One of those specific conflicts of war is the act of invasion. Invasion is a very
potent idea to most - whether one considers it in the role of an aggressor or in the role of
a victim of aggression. This element often supplies the inciting incident or major plot
point of a story told in the war genre. Narratives in the war genre are not typically small
family dramas they live on a bigger scale of stories that look at the affect of actions on
a larger society or even the entire world. Peirces point that war is employed because a
orderliness and stability and a known domain is desirable to many, supports the idea that
world order is a concrete entity that is worth great sacrifice to maintain. The screenwriter
may gain creative ideas knowing that there is, for the audience, inspiration and perhaps
solace in the comprehension that they are not alone in their want of an existence that is
understandable and acceptable. The plot lines, the themes, the characters dilemmas
inherent in the war genre speak to an audience, but, in most cases, it is only when these
elements are teamed with the fantasy genre that audiences begin to multiply.
Popular hybrid
The fantasy/war genre, that certain breed of war film now consistently enjoying a very
wide and very popular reception with audiences of all ages and genders, are stories where
screenwriters employ the structures and elements and plot points of the classic war genre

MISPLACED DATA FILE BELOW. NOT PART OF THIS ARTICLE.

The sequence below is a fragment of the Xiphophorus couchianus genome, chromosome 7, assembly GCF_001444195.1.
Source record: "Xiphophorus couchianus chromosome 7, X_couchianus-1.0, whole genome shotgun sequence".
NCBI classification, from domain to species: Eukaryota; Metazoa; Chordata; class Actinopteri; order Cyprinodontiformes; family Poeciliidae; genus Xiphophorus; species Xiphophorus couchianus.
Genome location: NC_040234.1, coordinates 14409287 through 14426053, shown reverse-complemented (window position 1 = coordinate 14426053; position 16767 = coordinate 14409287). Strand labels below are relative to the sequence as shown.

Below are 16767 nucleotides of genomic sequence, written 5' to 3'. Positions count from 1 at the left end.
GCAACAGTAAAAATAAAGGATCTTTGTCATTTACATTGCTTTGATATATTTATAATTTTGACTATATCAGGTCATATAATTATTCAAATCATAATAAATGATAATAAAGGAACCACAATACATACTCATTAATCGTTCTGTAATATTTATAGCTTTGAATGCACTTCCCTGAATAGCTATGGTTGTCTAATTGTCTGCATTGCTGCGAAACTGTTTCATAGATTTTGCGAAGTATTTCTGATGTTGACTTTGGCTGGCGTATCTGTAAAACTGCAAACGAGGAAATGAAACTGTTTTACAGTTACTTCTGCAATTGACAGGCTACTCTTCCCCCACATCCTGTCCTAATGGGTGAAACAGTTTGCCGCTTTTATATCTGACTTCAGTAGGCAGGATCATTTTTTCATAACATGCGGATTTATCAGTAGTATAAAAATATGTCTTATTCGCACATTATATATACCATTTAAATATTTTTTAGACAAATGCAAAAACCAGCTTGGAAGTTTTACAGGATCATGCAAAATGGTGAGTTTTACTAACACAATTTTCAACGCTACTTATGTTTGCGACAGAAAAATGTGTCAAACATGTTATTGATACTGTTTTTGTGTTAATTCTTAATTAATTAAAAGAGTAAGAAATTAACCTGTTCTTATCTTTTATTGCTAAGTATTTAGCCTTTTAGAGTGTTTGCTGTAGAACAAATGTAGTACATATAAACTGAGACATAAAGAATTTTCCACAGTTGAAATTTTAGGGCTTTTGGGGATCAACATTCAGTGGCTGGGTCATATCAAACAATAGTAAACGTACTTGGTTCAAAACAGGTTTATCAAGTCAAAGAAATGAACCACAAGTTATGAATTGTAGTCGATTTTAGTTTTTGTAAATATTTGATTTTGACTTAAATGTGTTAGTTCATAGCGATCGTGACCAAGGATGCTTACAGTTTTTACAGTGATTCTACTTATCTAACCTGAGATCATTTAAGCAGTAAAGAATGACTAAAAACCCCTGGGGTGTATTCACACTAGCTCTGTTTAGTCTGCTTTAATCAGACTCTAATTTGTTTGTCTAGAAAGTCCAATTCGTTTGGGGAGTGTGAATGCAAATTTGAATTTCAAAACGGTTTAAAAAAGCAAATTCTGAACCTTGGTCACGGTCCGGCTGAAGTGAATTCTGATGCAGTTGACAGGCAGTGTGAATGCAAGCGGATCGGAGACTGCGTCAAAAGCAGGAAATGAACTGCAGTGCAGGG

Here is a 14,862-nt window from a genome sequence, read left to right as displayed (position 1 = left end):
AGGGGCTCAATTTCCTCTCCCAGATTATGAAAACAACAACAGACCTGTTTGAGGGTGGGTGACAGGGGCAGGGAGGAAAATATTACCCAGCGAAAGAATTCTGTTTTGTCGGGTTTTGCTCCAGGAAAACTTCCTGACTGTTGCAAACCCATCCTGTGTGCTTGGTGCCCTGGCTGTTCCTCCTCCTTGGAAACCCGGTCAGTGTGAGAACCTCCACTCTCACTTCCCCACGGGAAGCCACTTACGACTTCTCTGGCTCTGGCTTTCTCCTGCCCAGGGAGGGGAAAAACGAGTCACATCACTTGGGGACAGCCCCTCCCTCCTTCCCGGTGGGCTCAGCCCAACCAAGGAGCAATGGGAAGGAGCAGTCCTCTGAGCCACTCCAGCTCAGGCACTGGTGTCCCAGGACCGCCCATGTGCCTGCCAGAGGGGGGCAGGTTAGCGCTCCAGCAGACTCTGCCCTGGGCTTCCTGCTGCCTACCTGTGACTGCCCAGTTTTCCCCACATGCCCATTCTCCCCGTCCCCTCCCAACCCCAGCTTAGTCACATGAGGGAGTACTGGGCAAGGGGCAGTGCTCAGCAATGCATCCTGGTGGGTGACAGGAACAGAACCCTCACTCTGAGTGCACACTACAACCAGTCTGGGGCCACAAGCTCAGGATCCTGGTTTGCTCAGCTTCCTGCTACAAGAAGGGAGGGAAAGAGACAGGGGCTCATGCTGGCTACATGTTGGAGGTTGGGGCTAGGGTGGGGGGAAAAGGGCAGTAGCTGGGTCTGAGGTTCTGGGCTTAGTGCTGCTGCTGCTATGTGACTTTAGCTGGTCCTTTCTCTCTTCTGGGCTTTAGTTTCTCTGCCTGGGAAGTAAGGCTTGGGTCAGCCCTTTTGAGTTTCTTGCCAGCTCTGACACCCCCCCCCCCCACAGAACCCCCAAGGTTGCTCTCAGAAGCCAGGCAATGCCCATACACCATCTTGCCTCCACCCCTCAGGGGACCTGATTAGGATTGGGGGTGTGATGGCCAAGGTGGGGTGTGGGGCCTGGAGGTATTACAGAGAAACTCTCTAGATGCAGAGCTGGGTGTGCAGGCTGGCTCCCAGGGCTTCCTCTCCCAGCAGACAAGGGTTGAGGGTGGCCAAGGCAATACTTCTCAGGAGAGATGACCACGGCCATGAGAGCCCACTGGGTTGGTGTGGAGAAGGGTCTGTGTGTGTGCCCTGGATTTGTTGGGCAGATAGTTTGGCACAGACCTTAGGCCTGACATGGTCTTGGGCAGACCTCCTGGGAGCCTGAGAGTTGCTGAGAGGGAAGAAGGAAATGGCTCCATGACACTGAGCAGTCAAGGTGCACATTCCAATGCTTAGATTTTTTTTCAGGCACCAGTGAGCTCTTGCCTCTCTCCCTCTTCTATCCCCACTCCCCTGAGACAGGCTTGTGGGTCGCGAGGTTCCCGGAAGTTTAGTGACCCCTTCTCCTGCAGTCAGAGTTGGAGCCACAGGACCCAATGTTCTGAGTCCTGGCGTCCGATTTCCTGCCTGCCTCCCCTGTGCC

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narrative but form a marketable and potent hybrid by conjoining it with the fantasy genre.
Box office results show that fantastical, unreal, out-of-reality tales of invasion, mass
destruction and civilizations-at-risk set in fantastical locations during fantastical times
appeal to the broad audience.
Why is the fantasy/war hybrid so popular?
Max Brooks, son of screenwriter Mel Brooks and author of the novel World War
Z, notes:
People have an anxiety about the future. Theyre constantly being battered
with these very scary, very global catastrophes. I think a lot of people
think the system is breaking down and people need a safe place to
explore their apocalyptic worries. They cant read stories about real
plagues or nuclear war. Thats too scary. (Brooks in Barber article, 2013;
emphasis mine)

Suzanne Collins, novelist and screenwriter, daughter of a career Air Force military
specialist, in an interview about her screenplays based on her bestselling Hunger Games
novels, noted:
Telling a story in a futuristic (fantasy) world gives you this freedom to
explore things that bother you in contemporary times. So, in the case of